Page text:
Occupational therapy and physical therapy are essential elements in the multidisciplinary approach to treating brachial plexus palsy. Therapists perform the following functions:

  • initially evaluate the child's arm strength, range of motion, active movement, motor development, sensation, functional use, and ADLs
  • track progress and improvement
  • monitor splinting, positioning needs, and recommend adaptive tools and techniques
  • educate parents on precautions, home exercise programs, positioning, splinting and recommendations for community activities
  • provide postsurgical therapy

Some of the assessment tools used in evaluating movement, strength, and function are described under Medical Treatment.

Home Exercise Programs

Complications associated with brachial plexus palsy are shoulder/elbow dislocations, frozen shoulders, and soft tissue/joint contractures. Therapists provide parents with passive range of motion home exercise programs (to be completed 2-3 times per day with10 repetitions each time). These exercises increase joint flexibility and muscle tone, thus decreasing the risk of the above problems.

Families are instructed by therapists in how to provide tactile stimulation to the involved arm to increase sensory awareness in the arm and awareness of its position in relation to the whole body. Therapists also offer developmentally appropriate activity ideas to increase strength and coordination in the arm and to involve the use of both arms at the same time. Therapists make recommendations to patient and family for adaptive tools and techniques for increasing independence in ADLs.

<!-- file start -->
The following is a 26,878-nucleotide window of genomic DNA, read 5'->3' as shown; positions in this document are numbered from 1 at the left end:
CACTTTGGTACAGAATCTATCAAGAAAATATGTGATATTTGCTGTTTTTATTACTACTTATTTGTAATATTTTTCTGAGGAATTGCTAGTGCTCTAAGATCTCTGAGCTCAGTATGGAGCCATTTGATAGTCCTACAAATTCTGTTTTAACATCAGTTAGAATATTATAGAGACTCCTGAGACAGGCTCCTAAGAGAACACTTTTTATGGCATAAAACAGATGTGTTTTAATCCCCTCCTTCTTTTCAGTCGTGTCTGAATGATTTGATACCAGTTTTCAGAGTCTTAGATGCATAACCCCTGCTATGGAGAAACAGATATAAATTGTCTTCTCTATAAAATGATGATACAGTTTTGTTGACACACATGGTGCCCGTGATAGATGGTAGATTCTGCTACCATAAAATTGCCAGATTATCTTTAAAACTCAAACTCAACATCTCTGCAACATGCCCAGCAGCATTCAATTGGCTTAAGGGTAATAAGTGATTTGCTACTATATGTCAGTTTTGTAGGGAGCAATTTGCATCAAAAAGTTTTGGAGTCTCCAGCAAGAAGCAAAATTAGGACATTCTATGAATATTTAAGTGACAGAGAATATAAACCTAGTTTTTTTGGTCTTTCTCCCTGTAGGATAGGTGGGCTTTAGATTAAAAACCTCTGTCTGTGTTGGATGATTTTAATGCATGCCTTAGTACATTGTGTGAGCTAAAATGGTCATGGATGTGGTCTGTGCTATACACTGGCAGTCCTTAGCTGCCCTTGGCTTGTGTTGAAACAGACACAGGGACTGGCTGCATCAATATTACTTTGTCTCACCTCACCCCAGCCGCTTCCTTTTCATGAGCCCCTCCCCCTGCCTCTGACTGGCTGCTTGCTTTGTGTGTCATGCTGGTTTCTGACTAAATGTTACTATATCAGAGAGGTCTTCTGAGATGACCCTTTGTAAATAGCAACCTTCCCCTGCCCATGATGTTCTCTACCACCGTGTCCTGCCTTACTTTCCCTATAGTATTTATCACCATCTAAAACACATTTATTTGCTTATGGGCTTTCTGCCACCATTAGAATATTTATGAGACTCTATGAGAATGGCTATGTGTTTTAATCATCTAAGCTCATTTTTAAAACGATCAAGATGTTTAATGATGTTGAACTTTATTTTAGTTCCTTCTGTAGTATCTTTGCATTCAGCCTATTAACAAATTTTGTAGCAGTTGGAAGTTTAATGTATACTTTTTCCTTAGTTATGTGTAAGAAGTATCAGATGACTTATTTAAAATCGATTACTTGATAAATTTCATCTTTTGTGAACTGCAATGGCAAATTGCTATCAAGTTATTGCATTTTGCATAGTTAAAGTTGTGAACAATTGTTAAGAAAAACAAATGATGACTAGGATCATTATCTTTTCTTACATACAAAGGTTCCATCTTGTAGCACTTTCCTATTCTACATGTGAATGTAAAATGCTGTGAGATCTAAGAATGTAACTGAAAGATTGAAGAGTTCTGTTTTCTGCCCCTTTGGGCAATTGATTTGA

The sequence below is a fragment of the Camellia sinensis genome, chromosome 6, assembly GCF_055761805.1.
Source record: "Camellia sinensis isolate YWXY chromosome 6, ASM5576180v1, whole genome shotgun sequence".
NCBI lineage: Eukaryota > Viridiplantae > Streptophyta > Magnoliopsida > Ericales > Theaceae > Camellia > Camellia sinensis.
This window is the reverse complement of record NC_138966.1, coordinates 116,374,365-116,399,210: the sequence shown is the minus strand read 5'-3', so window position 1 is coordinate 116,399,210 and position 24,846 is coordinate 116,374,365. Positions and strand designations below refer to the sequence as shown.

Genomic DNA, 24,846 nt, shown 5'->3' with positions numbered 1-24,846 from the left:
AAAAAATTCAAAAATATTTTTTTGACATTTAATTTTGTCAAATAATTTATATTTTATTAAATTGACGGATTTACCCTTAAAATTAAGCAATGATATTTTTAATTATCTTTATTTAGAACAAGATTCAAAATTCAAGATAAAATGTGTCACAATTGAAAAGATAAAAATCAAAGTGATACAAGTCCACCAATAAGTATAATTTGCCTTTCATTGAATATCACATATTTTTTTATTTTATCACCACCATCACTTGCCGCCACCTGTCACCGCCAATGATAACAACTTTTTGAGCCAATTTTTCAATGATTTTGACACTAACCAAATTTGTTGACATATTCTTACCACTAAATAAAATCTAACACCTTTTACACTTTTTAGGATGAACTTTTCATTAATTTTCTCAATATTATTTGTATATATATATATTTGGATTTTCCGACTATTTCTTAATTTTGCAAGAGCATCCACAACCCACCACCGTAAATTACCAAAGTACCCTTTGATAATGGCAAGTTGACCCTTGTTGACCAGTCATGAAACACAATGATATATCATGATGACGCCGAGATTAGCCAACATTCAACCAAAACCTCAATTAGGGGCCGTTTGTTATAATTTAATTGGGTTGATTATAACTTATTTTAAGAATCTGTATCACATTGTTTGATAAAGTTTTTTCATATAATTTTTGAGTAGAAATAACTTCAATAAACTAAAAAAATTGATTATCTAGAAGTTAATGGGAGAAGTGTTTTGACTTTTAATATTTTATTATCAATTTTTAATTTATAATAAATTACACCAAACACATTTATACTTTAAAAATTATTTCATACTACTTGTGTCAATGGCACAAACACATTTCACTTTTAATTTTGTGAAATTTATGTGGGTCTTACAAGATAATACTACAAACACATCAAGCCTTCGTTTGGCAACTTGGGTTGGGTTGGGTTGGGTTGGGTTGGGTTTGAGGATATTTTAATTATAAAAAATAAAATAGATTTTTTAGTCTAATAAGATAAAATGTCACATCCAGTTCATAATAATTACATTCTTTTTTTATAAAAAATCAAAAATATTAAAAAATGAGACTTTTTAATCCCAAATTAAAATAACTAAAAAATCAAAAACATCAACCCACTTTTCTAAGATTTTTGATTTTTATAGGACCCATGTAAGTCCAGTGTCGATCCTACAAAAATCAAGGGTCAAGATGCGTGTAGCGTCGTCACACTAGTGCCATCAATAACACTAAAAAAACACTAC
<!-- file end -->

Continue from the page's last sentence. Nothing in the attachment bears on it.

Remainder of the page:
Therapists provide parents with ideas for what positions will be beneficial for the child in playing, including positions that provide joint compression and weight bearing in the arm to increase proprioceptive input and muscle contraction. Parents are also instructed on ways to position the child's arm during sleep. It is not good for the arm to be restrained in elbow flexion across the chest for long periods (although this position works well for feeding and resting), and it is important not to let the child's arm dangle in space.

A variety of splints can be used, depending on a child's specific needs. For example, there are splints to facilitate weight-bearing positions, functional resting positions, decreased risk of joint contracture, and others. With any splints, it is always important to watch for circulatory changes, numbness, redness, or swelling.

Postsurgical Therapy

After surgery, the child's arm is immobilized, usually with the arm flexed against the chest, for 2-6 weeks. After the surgeon clears the child for range of motion exercises, gentle passive range of motion (PROM) exercises are initiated. PROM exercises should be provided in a neutral plane until the child's sutures are healed completely. Two to six weeks after surgery, the child will begin weight-bearing activities in therapy (resistance with weights is not indicated at this time). Regeneration of nerves may be noted at 6-12 months after surgery, with only minimal return before this time. Time frames for activities and expected return of muscle strength after surgery will vary with every child.